Rev. Isaiah Dickerson (305589)

In this column we have featured Callie House, one of the originators of the demand for reparations, but she had several consorts in this quest, none more significant than the Rev. Isaiah Dickerson. With reparations now gaining a sizable headwind of interest from coast to coast, and during this week of celebrations around Juneteenth, it’s a fitting time to resurrect the memory of Rev. Dickerson and recount his role in the emancipation and compensation for Black Americans.

But there were many others who joined with House and Dickerson in the formation of the National Ex-Slave and Mutual Relief Bounty and Pension Association, and it’s interesting to learn that the great Frederick Douglass was an early proponent of restitution. In a letter addressed to Walter Vaughan, a white Democrat and ex-mayor of Council Bluffs, Iowa, in the 1890s, Douglass wrote: “The Egyptian bondsmen went out with spoils of his master, and the Russian serf was provided with farming tools and three acres of [land] upon which to begin life, but the Negro had neither spoils, implements nor lands, and today he is practically a slave on the very plantation where formerly he was driven to toil under the lash.”

In 1890, at the request of Vaughan, an ex-slave pension bill was introduced in Congress. Rather than call it a pension bill, he believed it would go further toward approval if it was “a Southern Tax-relief bill.” Complementing this measure, Vaughan established the Ex-Slave National Pension Club Association and Vaughan’s Justice Party. His commitment came under the surveillance of the government and Vaughan’s involvement in other ventures and his motives were questionable, by the turn of the century his efforts were largely forgotten.

Vaughan may have faded from memory, but there were others who launched their own organizations with a similar quest for restitution, notably Callie House and Dickerson in 1896.

Two years prior to its founding, House had openly declared that, “We deserve for the government to pay us as an indemnity for the work we and our fore parents was robbed of from the Declaration of Independence down to the Emancipation” and that “[m]y whole soul and body are for the slave movement and I am willing to sacrifice for it.”

Not much is known about Dickerson other than his being an educator and minister. This background was important in his role as general manager and national lecturer of the organization. House, a widower, laundress and mother of five, was elected as the assistant secretary of the Association.

House, Dickerson, and their associates devised an intricate plan for reparations, including a payment scale based upon age of the beneficiaries. Former slaves of 70 years and older at the time of disbursement, they cited, were to receive an initial payment of $500 and $12 monthly for the rest of their lives. Those ex-slaves aged 60 to 69 would receive $300 and $12 a month; ex-slaves aged 50 to 59 would receive $100 and $8 a month, and ex-slaves less than 50 years of age would receive a pension of $4 a month. Any formerly enslaved individual who was too old or too ill to care for themselves, a caretaker was to be compensated. In effect, the association had two goals in mind—petitioning congress for the passage of legislation to compensate ex-slaves and to provide mutual aid and burial expenses.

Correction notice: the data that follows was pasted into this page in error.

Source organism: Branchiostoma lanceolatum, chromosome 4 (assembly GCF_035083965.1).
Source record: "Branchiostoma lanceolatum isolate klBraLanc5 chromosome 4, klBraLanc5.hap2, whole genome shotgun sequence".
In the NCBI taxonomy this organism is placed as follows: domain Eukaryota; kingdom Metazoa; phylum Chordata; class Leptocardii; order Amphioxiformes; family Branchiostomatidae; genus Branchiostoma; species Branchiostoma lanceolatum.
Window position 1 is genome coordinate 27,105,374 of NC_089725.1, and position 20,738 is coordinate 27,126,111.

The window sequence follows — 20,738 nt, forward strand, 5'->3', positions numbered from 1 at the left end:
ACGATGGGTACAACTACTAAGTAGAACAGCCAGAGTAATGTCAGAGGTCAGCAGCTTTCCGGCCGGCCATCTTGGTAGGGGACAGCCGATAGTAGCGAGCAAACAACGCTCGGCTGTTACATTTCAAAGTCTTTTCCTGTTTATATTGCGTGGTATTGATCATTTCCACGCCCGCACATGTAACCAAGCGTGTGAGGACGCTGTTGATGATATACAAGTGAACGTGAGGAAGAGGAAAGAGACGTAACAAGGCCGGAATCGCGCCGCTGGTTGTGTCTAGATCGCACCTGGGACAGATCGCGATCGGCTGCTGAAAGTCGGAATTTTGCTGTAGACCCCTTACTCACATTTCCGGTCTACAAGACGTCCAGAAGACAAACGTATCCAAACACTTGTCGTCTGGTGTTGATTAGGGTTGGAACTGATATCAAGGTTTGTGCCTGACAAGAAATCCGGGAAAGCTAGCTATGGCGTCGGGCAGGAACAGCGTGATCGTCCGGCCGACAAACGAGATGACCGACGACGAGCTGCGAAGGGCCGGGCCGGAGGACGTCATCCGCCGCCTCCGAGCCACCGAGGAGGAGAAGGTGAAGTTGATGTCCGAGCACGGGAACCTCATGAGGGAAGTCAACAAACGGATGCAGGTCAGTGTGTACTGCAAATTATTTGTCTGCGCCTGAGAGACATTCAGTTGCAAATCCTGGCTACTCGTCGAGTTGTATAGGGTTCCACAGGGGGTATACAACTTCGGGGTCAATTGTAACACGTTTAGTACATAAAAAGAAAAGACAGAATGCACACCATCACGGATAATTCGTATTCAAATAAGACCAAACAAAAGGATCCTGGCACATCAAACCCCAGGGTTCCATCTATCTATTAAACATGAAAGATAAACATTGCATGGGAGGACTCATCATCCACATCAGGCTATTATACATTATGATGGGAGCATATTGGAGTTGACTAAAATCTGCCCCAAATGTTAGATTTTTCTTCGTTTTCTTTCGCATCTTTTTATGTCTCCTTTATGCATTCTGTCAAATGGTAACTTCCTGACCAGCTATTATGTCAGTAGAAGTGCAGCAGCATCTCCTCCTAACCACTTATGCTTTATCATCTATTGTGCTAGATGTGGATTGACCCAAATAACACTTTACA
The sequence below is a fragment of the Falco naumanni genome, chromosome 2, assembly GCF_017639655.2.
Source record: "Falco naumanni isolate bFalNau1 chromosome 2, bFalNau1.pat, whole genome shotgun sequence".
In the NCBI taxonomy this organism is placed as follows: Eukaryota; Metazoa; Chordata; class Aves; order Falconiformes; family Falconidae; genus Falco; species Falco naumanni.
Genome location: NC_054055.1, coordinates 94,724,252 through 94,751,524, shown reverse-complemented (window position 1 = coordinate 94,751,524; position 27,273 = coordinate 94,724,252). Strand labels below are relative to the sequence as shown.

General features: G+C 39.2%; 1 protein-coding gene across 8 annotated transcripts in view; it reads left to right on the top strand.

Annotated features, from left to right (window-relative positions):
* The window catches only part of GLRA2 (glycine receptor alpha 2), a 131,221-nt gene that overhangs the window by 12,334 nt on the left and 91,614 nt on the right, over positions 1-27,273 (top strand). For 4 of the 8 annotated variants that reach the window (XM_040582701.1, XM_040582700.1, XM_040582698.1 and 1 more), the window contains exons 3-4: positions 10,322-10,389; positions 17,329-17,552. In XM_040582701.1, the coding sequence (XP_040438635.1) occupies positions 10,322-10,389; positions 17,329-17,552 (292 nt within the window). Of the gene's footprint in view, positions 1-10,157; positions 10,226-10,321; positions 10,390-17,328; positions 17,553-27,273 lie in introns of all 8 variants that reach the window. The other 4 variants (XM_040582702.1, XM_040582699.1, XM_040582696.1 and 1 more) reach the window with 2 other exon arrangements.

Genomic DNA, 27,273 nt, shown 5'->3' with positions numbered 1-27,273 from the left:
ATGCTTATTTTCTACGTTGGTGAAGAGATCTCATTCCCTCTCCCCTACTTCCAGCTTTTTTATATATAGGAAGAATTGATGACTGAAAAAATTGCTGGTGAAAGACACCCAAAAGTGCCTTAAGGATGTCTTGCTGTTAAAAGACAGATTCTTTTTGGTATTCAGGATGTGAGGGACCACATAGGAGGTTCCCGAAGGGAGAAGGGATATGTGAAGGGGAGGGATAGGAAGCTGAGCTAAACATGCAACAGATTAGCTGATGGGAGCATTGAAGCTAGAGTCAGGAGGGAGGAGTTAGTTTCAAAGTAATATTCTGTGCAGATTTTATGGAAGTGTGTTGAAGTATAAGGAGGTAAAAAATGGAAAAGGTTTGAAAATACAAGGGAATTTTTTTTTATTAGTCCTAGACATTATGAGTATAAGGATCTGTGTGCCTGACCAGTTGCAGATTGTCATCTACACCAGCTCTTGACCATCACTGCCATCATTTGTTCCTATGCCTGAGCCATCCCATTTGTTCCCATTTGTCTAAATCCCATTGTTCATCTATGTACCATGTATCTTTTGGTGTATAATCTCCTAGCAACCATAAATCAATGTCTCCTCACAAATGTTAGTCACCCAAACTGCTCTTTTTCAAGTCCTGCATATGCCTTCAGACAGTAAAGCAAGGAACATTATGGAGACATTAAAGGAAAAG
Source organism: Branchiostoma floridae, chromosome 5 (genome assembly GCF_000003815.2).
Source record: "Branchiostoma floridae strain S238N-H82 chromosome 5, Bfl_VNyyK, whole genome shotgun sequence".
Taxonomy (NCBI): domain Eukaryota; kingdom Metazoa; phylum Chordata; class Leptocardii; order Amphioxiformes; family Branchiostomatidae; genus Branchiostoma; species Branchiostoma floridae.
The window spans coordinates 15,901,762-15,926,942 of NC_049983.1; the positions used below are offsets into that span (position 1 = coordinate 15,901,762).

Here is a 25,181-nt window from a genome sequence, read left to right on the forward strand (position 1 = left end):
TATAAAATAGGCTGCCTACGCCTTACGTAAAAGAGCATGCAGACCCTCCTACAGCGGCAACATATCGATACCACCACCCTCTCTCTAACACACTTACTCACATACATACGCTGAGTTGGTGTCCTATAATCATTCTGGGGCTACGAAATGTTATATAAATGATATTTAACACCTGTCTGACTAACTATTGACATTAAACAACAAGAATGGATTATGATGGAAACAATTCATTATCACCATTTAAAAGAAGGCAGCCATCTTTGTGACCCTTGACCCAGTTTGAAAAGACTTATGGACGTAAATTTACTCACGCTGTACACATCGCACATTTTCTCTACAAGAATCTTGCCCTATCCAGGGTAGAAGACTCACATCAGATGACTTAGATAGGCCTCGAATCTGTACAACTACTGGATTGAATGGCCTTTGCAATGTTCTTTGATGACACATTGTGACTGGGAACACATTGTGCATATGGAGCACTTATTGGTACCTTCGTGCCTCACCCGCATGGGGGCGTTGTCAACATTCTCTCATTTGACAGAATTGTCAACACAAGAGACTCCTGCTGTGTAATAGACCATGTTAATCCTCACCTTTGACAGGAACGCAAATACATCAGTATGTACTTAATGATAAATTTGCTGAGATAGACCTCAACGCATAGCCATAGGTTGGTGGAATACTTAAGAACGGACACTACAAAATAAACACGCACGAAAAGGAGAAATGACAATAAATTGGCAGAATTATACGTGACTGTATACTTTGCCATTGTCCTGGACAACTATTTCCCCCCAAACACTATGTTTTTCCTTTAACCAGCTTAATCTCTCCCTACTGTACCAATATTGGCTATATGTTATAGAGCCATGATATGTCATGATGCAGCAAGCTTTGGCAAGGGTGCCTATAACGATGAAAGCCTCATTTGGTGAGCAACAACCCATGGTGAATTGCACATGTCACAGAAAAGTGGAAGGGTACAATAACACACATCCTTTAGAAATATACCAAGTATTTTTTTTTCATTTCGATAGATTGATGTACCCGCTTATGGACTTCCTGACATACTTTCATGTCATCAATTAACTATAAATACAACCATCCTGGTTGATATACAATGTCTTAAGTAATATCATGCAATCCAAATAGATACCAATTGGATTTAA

Paradoxically, as the association grew in numbers and reputation, it also made it a bigger concern for the government and its agencies. Unbeknownst to House and Dickerson as their mission improved, the surveillance of them intensified. Perhaps most invidious was the Post Office Department with its extensive antifraud mechanism that began issuing charges against House and Dickerson. And the more House resisted and challenged the charges the more she became targeted by governmental agencies. In fact, the very names and associates she gave the investigators only gave them more information to cast an even wider net. Nor was Dickerson free of the accusations and allegations. In 1901, he was found guilty of “swindling” in Georgia. A sentence of one year on a chain gang or a $1,000 fine was imposed on him. But the conviction was overturned later that year by the Georgia State Supreme Court.

Dickerson, along with a special examiner, A.W. Roome conducted their own inquiry about the charges against him a year after his exoneration. When Dickerson died in 1909, House consumed most of the ongoing pursuit to incriminate her. Meanwhile, under such badgering and a barrage of false accusations—as well as several arrests and indictments—House was brought to trial. After a three-day trial in 1917, she was convicted of mail fraud—a similar conviction that would all but destroy Marcus Garvey and his movement—and sentenced to one year in jail. “Unlike Vaughan, who the Commissioner of Pensions estimated collected at least $100,000 and reportedly used only $20,000, there is no evidence to show that Mrs. House profited from the movement,” according to records kept of the ex-slave pension movement.

In the same collection of records there are documents on Dickerson, located in both the ex-slave pension movement files and in the larger series of case files for the years 1862–1933.